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‘There was no time to cry’ A firsthand account of how Russian troops laid siege to a care home in occupied Borodyanka
Borodyanka is a small town outside of Kyiv, not far from Bucha. At the beginning of Moscow’s full-scale invasion of Ukraine, Russian forces occupied both towns, only to retreat from the Kyiv region in early April. During the occupation of Borodyanka, troops from Russia’s Chechnya seized the local psychoneurological care home. In an interview with Meduza, the care home’s director Maryna Hanitska gives a firsthand account of how its staff and residents survived the siege.
I live in the Kyiv region, in the Vyshhorodskyi district. On the morning of February 24, my husband, son, and I heard explosions and realized that a war had begun in Ukraine.
I understood that there are strategic facilities here, in Borodyanka. But at the time I still thought that we [Russians and Ukrainians] were brotherly people. I thought maybe Russia was simply trying to scare Ukraine. But when I got to work, at around 7:30 a.m., helicopters started bombing the Hostomel Airfield near Borodyanka. I understood that everything wouldn’t be as we had hoped.
Back then there was still Internet access and cell service. My husband called and said: “Maryna, Hostomel is burning, it’s war.” He asked if I was going home. But my staff hadn’t come to work, out of 250 people, six came. If I left my post, they would too. And what would I do with my 350 wards?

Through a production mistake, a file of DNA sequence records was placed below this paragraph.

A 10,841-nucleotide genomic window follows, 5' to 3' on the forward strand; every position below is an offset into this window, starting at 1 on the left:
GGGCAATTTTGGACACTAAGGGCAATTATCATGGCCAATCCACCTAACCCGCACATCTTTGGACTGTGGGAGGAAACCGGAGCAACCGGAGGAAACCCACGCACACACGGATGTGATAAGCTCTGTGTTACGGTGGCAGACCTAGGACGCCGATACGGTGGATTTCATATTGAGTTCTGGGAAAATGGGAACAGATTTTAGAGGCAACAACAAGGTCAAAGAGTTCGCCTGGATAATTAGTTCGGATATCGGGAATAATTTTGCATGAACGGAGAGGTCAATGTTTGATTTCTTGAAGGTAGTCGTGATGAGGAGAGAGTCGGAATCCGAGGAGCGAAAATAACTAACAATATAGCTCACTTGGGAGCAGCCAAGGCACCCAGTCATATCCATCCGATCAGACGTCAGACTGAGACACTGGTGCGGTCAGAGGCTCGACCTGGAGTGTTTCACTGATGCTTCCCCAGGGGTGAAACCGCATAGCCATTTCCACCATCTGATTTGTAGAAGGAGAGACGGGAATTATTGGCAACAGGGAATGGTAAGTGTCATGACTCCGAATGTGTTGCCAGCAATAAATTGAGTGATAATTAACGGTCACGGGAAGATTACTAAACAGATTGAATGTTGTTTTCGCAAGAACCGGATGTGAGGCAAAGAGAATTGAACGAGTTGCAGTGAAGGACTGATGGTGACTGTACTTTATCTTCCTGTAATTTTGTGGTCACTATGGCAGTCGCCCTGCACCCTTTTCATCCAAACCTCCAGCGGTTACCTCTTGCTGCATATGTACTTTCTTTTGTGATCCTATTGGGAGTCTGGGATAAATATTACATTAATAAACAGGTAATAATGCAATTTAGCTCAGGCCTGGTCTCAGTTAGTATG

I decided to stay at work. From February 24 to March 13, I didn’t leave work for a minute. I’m grateful to those employees who weren’t afraid of the war, who stayed with me and worked around the clock — it made no difference if it was an accountant or a nurse. We slept for just a few hours, there was no time to cry and think about the fact that we’re at war. We just did our job.
When they started bombing Borodyanka in late February, more people came to us — civilians were looking for shelter. We took in everyone. At one point we had 800 people [here].
The sewage system didn’t work, there was no electricity or gas. We had food stores, but not much, and it was impossible to cook. We put three sturdy pots on the fire from five o’clock in the morning so that [the water] would boil by eight. We made porridge and soup. There was no bread. We got water from the old well behind the care home — people came down with gastrointestinal infections, everyone had diarrhea at night, both those who are bedridden and those who can walk.
While there was still cell service, we wrote to the territorial defense about how many enemy vehicles were entering [the town]. But after that terrible equipment with antennas arrived in Borodyanka and the connection was lost. It was probably jammed.
The most terrible thing that could happen to us happened on March 6. Before, the enemy went around our property — they laid mines all around us. We watched as they dug trenches. But on March 6, a [Chechen] regiment arrived. They broke down the gates, the vehicles drove in [carrying] about 80 soldiers. They brought us all [outside], even those who can’t walk. They said: “Director, come here.”